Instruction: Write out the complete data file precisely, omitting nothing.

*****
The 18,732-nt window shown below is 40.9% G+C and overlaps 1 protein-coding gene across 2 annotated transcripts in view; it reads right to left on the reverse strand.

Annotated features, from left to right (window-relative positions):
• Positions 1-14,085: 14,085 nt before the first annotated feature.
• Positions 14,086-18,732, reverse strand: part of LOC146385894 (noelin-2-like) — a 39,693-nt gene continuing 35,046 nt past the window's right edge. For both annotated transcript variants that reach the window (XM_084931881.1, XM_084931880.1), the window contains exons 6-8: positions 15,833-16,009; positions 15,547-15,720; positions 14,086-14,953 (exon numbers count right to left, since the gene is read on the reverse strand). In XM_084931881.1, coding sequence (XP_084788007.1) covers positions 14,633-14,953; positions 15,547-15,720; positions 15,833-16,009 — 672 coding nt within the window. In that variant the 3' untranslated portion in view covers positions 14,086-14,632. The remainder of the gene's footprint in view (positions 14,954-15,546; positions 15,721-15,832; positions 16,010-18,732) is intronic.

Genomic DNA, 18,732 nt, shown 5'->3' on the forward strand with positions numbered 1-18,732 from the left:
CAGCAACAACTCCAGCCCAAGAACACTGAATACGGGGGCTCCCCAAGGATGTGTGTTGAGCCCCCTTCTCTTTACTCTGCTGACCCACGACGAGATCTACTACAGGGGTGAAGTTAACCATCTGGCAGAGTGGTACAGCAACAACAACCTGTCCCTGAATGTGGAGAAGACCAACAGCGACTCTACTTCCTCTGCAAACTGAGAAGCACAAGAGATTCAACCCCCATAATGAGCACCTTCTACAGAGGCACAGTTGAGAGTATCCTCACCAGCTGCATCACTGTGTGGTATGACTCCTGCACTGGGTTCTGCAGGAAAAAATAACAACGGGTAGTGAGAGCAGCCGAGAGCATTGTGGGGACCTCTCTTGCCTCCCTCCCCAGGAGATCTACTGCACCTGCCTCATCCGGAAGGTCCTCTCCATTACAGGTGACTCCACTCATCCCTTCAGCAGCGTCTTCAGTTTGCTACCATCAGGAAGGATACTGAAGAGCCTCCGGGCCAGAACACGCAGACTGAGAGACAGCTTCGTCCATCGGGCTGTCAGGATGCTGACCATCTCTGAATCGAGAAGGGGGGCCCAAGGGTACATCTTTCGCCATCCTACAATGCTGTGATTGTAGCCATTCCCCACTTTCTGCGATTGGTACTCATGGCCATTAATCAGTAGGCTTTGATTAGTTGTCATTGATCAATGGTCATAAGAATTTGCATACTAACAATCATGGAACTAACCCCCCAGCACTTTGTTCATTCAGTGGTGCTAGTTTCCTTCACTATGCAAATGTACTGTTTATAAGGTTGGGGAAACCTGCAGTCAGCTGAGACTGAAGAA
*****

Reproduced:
The 18,732-nt window shown below is 40.9% G+C and overlaps 1 protein-coding gene across 2 annotated transcripts in view; it reads right to left on the reverse strand.

Annotated features, from left to right (window-relative positions):
• Positions 1-14,085: 14,085 nt before the first annotated feature.
• Positions 14,086-18,732, reverse strand: part of LOC146385894 (noelin-2-like) — a 39,693-nt gene continuing 35,046 nt past the window's right edge. For both annotated transcript variants that reach the window (XM_084931881.1, XM_084931880.1), the window contains exons 6-8: positions 15,833-16,009; positions 15,547-15,720; positions 14,086-14,953 (exon numbers count right to left, since the gene is read on the reverse strand). In XM_084931881.1, coding sequence (XP_084788007.1) covers positions 14,633-14,953; positions 15,547-15,720; positions 15,833-16,009 — 672 coding nt within the window. In that variant the 3' untranslated portion in view covers positions 14,086-14,632. The remainder of the gene's footprint in view (positions 14,954-15,546; positions 15,721-15,832; positions 16,010-18,732) is intronic.

Genomic DNA, 18,732 nt, shown 5'->3' on the forward strand with positions numbered 1-18,732 from the left:
CAGCAACAACTCCAGCCCAAGAACACTGAATACGGGGGCTCCCCAAGGATGTGTGTTGAGCCCCCTTCTCTTTACTCTGCTGACCCACGACGAGATCTACTACAGGGGTGAAGTTAACCATCTGGCAGAGTGGTACAGCAACAACAACCTGTCCCTGAATGTGGAGAAGACCAACAGCGACTCTACTTCCTCTGCAAACTGAGAAGCACAAGAGATTCAACCCCCATAATGAGCACCTTCTACAGAGGCACAGTTGAGAGTATCCTCACCAGCTGCATCACTGTGTGGTATGACTCCTGCACTGGGTTCTGCAGGAAAAAATAACAACGGGTAGTGAGAGCAGCCGAGAGCATTGTGGGGACCTCTCTTGCCTCCCTCCCCAGGAGATCTACTGCACCTGCCTCATCCGGAAGGTCCTCTCCATTACAGGTGACTCCACTCATCCCTTCAGCAGCGTCTTCAGTTTGCTACCATCAGGAAGGATACTGAAGAGCCTCCGGGCCAGAACACGCAGACTGAGAGACAGCTTCGTCCATCGGGCTGTCAGGATGCTGACCATCTCTGAATCGAGAAGGGGGGCCCAAGGGTACATCTTTCGCCATCCTACAATGCTGTGATTGTAGCCATTCCCCACTTTCTGCGATTGGTACTCATGGCCATTAATCAGTAGGCTTTGATTAGTTGTCATTGATCAATGGTCATAAGAATTTGCATACTAACAATCATGGAACTAACCCCCCAGCACTTTGTTCATTCAGTGGTGCTAGTTTCCTTCACTATGCAAATGTACTGTTTATAAGGTTGGGGAAACCTGCAGTCAGCTGAGACTGAAGAA